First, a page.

Thandi Ntuli, the multi-part, genre-busting, mad-exciting yoda of da fonq — because we off that genre-labelling biz — is releasing her sophomore album sooner than you can blink. At fifteen cuts deep, Exiled offers we the listeners enough room to fumigate remnants from past impure thoughts before indulging its extensive employ of Thandi’s compositional genius, at once daring and melodic, while again helping assert her as a voice and a presence worthy of our attention. This is an important cultural moment, one of those were-you-there-when-it-happened questions your grandkids and their offspring shall ask in years to come.
Exiled features Thandi’s regular collaborators — the rhythm section of Sphelelo Mazibuko’s drums, Benjamin Jephta’s bass and Keenan Ahrends’ guitars, paired with a horn section featuring the likes of Mthunzi Mvubu, Sisonke Xonti and Linda Sikhakhane — alongside extended family members, the likes of Vuyo Sotashe (“It’s Complicated, Pt. 1”) and Tlale Makhene, whose percussive workmaship on “Abyssinia” lets you know that the Land of Selassie’s just a URL away. Another regular collaborator, Spha Mdlalose — she’s got a slammin’ Sunday mid-morning Jazz Sessions show on Transafrica Radio — features on backing vocals, while Lebo Mashile’s poem on “The Void” is designed with the aim of extracting a WHOA! out of you, forcing you to cancel your plans and just listen. It’s marvellous, really.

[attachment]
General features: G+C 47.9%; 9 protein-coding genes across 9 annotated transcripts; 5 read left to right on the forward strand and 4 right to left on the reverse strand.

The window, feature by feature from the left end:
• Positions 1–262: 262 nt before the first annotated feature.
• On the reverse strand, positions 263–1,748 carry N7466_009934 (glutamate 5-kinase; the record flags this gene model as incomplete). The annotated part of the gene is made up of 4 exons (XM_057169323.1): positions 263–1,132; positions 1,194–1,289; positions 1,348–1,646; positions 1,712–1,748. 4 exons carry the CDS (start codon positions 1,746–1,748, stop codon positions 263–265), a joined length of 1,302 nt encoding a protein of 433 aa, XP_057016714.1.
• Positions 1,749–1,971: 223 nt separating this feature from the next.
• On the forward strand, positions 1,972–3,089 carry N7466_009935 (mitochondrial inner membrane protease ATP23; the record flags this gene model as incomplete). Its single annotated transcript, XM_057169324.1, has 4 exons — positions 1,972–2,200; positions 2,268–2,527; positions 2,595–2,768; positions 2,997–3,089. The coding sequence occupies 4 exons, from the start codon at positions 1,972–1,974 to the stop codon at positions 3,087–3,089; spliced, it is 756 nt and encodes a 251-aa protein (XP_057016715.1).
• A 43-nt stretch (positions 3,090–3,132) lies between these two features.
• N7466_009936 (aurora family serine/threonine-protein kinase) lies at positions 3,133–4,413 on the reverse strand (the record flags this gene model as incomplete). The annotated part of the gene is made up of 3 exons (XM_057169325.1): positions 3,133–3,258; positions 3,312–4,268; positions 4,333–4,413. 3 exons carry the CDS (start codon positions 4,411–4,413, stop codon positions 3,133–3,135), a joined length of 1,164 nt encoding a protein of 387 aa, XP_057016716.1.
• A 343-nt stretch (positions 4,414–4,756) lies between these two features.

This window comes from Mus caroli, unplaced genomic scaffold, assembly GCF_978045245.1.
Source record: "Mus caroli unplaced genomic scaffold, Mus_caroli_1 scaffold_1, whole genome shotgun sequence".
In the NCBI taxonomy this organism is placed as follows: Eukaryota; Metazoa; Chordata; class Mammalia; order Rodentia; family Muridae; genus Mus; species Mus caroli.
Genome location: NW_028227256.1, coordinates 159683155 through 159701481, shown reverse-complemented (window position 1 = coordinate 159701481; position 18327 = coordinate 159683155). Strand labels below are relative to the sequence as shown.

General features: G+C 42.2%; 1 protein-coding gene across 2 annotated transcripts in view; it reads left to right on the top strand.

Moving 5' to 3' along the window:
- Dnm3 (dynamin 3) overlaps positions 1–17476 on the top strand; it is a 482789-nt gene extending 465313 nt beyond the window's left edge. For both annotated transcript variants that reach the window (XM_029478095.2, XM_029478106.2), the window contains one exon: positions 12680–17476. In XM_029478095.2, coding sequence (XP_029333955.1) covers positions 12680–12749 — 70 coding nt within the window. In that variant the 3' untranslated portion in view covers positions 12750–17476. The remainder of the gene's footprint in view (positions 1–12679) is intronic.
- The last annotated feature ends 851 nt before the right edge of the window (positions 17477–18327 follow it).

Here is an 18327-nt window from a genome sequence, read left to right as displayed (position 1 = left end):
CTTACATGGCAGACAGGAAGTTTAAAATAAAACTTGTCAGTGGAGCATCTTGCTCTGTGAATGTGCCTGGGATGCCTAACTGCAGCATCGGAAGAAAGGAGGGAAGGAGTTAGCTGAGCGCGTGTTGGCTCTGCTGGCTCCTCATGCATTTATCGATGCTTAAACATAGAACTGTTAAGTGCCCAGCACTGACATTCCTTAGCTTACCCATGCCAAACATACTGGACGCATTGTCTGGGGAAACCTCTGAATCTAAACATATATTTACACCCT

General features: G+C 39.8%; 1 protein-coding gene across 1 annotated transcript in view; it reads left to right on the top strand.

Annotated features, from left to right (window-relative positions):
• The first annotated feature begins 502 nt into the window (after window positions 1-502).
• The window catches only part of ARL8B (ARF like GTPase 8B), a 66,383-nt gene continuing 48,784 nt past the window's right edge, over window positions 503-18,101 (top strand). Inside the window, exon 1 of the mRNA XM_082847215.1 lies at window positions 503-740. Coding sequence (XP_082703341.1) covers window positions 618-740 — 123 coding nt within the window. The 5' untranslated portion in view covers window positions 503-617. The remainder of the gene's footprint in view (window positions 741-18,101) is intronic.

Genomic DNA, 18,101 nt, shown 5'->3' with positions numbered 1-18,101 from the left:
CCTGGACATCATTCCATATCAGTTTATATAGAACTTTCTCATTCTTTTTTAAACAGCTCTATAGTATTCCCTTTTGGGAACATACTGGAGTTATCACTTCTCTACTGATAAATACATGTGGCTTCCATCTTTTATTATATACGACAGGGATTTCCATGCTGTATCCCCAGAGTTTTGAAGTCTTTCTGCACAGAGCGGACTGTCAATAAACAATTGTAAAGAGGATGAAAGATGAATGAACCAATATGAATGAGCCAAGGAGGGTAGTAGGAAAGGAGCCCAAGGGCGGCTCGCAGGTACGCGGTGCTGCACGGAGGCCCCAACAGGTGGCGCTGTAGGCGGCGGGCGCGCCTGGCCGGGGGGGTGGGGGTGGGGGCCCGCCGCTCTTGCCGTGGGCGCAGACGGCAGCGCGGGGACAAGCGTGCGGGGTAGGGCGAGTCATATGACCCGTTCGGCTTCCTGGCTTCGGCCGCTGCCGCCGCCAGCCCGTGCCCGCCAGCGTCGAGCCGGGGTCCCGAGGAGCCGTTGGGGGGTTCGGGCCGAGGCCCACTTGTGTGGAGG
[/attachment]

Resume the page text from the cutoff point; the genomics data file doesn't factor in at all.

Thandi’s coming into her own and taking her rightful stand as a producer. Her work in the past year alone has included contributions on albums from the likes of Sir LSG and Jazuelle, artists more celebrated in the House music community than they are in that shifting, sliding feeling we sometimes want to stifle and label jazz. With this chop she’s knocking it right out the park; barking at all doubters; going up in style.
- Exiled is available to stream on bandcamp